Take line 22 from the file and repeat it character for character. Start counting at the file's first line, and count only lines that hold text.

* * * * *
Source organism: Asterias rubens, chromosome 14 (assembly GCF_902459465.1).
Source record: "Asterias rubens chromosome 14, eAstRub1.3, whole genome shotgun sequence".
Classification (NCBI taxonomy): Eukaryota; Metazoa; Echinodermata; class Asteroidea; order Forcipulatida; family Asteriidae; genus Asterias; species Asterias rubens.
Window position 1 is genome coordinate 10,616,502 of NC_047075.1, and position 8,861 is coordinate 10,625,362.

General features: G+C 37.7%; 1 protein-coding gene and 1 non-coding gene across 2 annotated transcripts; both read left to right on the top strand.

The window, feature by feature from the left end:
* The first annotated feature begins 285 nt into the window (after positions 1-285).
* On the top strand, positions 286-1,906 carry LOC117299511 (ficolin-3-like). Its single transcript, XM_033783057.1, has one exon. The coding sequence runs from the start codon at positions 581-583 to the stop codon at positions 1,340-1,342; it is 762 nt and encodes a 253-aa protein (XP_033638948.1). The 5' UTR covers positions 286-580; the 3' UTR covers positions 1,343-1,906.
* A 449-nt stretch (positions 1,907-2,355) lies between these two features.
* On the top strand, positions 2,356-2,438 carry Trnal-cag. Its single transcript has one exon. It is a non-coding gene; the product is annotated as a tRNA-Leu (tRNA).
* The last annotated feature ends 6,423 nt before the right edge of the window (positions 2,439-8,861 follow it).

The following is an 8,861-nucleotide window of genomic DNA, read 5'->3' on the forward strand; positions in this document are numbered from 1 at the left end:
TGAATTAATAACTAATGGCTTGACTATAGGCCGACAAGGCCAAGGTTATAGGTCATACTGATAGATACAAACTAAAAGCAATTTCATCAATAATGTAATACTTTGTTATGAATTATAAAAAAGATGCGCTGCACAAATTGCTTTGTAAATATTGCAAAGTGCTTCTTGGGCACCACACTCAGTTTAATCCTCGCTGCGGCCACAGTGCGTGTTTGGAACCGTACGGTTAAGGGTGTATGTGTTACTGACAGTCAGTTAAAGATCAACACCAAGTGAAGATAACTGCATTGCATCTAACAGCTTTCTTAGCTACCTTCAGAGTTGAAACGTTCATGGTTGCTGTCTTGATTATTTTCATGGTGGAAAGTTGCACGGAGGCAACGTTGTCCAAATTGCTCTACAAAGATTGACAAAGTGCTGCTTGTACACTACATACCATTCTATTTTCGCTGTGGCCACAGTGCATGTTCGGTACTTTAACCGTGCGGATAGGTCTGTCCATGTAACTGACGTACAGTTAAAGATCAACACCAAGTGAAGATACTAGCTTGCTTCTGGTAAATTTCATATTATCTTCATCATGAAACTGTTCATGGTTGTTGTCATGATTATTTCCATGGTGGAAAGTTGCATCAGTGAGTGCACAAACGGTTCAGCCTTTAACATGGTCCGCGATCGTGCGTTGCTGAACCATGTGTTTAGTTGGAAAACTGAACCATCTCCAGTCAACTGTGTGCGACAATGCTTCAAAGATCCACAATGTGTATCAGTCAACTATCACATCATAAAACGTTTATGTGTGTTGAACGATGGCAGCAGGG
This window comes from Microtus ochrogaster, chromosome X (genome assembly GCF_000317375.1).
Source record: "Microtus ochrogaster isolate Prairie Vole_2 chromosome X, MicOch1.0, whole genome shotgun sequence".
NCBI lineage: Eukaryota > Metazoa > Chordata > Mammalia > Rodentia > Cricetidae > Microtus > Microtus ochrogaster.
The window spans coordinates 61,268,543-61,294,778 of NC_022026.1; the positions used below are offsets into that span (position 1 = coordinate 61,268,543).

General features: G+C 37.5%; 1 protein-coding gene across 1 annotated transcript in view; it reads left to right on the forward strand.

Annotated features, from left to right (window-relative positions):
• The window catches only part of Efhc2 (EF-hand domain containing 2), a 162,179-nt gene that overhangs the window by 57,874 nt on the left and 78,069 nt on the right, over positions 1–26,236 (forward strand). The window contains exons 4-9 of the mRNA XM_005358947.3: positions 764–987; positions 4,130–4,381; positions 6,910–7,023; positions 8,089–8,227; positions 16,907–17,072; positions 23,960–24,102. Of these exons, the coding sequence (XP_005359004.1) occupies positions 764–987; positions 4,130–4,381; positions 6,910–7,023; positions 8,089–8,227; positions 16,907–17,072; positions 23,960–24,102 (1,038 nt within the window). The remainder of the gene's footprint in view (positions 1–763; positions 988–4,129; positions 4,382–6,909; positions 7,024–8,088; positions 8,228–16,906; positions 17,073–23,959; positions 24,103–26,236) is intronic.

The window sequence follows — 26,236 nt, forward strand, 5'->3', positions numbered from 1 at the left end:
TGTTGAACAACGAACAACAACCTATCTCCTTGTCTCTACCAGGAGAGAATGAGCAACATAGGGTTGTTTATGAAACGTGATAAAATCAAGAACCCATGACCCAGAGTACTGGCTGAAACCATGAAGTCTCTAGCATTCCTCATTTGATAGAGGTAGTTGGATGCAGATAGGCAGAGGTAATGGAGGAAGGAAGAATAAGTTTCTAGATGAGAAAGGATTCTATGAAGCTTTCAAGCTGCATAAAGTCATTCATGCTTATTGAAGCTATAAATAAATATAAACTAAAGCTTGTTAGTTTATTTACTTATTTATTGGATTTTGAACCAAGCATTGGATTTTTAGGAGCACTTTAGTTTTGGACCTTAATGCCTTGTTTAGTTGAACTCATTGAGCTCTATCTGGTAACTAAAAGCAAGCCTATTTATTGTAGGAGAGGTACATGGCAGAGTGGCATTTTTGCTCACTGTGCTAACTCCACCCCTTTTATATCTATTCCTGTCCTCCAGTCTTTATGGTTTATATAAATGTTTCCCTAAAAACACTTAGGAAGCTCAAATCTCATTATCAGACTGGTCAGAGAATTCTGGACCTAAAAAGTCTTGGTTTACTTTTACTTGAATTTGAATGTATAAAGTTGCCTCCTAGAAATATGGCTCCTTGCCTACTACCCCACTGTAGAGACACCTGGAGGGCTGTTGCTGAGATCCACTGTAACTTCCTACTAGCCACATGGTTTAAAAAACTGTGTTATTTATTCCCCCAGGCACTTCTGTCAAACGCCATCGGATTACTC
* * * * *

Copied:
TGTTGAACAACGAACAACAACCTATCTCCTTGTCTCTACCAGGAGAGAATGAGCAACATAGGGTTGTTTATGAAACGTGATAAAATCAAGAACCCATGACCCAGAGTACTGGCTGAAACCATGAAGTCTCTAGCATTCCTCATTTGATAGAGGTAGTTGGATGCAGATAGGCAGAGGTAATGGAGGAAGGAAGAATAAGTTTCTAGATGAGAAAGGATTCTATGAAGCTTTCAAGCTGCATAAAGTCATTCATGCTTATTGAAGCTATAAATAAATATAAACTAAAGCTTGTTAGTTTATTTACTTATTTATTGGATTTTGAACCAAGCATTGGATTTTTAGGAGCACTTTAGTTTTGGACCTTAATGCCTTGTTTAGTTGAACTCATTGAGCTCTATCTGGTAACTAAAAGCAAGCCTATTTATTGTAGGAGAGGTACATGGCAGAGTGGCATTTTTGCTCACTGTGCTAACTCCACCCCTTTTATATCTATTCCTGTCCTCCAGTCTTTATGGTTTATATAAATGTTTCCCTAAAAACACTTAGGAAGCTCAAATCTCATTATCAGACTGGTCAGAGAATTCTGGACCTAAAAAGTCTTGGTTTACTTTTACTTGAATTTGAATGTATAAAGTTGCCTCCTAGAAATATGGCTCCTTGCCTACTACCCCACTGTAGAGACACCTGGAGGGCTGTTGCTGAGATCCACTGTAACTTCCTACTAGCCACATGGTTTAAAAAACTGTGTTATTTATTCCCCCAGGCACTTCTGTCAAACGCCATCGGATTACTC